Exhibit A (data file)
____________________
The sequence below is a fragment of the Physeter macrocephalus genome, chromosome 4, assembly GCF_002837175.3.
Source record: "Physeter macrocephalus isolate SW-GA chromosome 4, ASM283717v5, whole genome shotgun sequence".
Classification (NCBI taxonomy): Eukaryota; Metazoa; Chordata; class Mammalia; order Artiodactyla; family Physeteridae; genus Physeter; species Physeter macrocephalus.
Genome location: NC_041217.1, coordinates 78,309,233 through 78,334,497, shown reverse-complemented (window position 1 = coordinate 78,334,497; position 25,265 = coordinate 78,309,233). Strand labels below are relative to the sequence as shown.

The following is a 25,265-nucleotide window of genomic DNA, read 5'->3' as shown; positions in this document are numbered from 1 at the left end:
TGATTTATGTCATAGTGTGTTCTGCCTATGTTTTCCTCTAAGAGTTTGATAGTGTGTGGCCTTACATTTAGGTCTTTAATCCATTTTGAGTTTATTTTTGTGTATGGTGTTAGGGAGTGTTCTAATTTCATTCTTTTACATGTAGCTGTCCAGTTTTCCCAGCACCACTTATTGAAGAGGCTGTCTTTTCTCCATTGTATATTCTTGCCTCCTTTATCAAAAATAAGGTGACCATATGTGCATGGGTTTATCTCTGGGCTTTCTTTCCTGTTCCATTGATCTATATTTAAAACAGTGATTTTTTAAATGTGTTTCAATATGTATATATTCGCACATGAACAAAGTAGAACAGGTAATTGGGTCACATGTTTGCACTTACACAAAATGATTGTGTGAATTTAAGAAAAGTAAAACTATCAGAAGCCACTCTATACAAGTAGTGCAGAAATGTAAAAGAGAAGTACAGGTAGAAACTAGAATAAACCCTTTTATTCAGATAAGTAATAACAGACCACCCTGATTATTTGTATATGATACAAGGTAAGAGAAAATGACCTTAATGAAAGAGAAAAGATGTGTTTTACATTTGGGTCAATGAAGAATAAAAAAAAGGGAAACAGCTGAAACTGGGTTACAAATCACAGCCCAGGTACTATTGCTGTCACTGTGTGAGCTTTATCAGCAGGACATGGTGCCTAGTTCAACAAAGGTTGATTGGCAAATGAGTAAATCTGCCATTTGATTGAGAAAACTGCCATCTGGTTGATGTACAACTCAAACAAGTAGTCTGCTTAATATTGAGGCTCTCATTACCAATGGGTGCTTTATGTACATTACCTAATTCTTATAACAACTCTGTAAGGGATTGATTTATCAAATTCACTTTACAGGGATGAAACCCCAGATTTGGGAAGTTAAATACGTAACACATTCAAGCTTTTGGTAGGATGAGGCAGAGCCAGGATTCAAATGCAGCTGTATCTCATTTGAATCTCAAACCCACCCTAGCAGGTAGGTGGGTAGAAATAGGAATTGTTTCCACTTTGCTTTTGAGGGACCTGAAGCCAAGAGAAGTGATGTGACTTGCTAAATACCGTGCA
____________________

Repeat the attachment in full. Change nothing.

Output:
The sequence below is a fragment of the Physeter macrocephalus genome, chromosome 4, assembly GCF_002837175.3.
Source record: "Physeter macrocephalus isolate SW-GA chromosome 4, ASM283717v5, whole genome shotgun sequence".
Classification (NCBI taxonomy): Eukaryota; Metazoa; Chordata; class Mammalia; order Artiodactyla; family Physeteridae; genus Physeter; species Physeter macrocephalus.
Genome location: NC_041217.1, coordinates 78,309,233 through 78,334,497, shown reverse-complemented (window position 1 = coordinate 78,334,497; position 25,265 = coordinate 78,309,233). Strand labels below are relative to the sequence as shown.

The following is a 25,265-nucleotide window of genomic DNA, read 5'->3' as shown; positions in this document are numbered from 1 at the left end:
TGATTTATGTCATAGTGTGTTCTGCCTATGTTTTCCTCTAAGAGTTTGATAGTGTGTGGCCTTACATTTAGGTCTTTAATCCATTTTGAGTTTATTTTTGTGTATGGTGTTAGGGAGTGTTCTAATTTCATTCTTTTACATGTAGCTGTCCAGTTTTCCCAGCACCACTTATTGAAGAGGCTGTCTTTTCTCCATTGTATATTCTTGCCTCCTTTATCAAAAATAAGGTGACCATATGTGCATGGGTTTATCTCTGGGCTTTCTTTCCTGTTCCATTGATCTATATTTAAAACAGTGATTTTTTAAATGTGTTTCAATATGTATATATTCGCACATGAACAAAGTAGAACAGGTAATTGGGTCACATGTTTGCACTTACACAAAATGATTGTGTGAATTTAAGAAAAGTAAAACTATCAGAAGCCACTCTATACAAGTAGTGCAGAAATGTAAAAGAGAAGTACAGGTAGAAACTAGAATAAACCCTTTTATTCAGATAAGTAATAACAGACCACCCTGATTATTTGTATATGATACAAGGTAAGAGAAAATGACCTTAATGAAAGAGAAAAGATGTGTTTTACATTTGGGTCAATGAAGAATAAAAAAAAGGGAAACAGCTGAAACTGGGTTACAAATCACAGCCCAGGTACTATTGCTGTCACTGTGTGAGCTTTATCAGCAGGACATGGTGCCTAGTTCAACAAAGGTTGATTGGCAAATGAGTAAATCTGCCATTTGATTGAGAAAACTGCCATCTGGTTGATGTACAACTCAAACAAGTAGTCTGCTTAATATTGAGGCTCTCATTACCAATGGGTGCTTTATGTACATTACCTAATTCTTATAACAACTCTGTAAGGGATTGATTTATCAAATTCACTTTACAGGGATGAAACCCCAGATTTGGGAAGTTAAATACGTAACACATTCAAGCTTTTGGTAGGATGAGGCAGAGCCAGGATTCAAATGCAGCTGTATCTCATTTGAATCTCAAACCCACCCTAGCAGGTAGGTGGGTAGAAATAGGAATTGTTTCCACTTTGCTTTTGAGGGACCTGAAGCCAAGAGAAGTGATGTGACTTGCTAAATACCGTGCA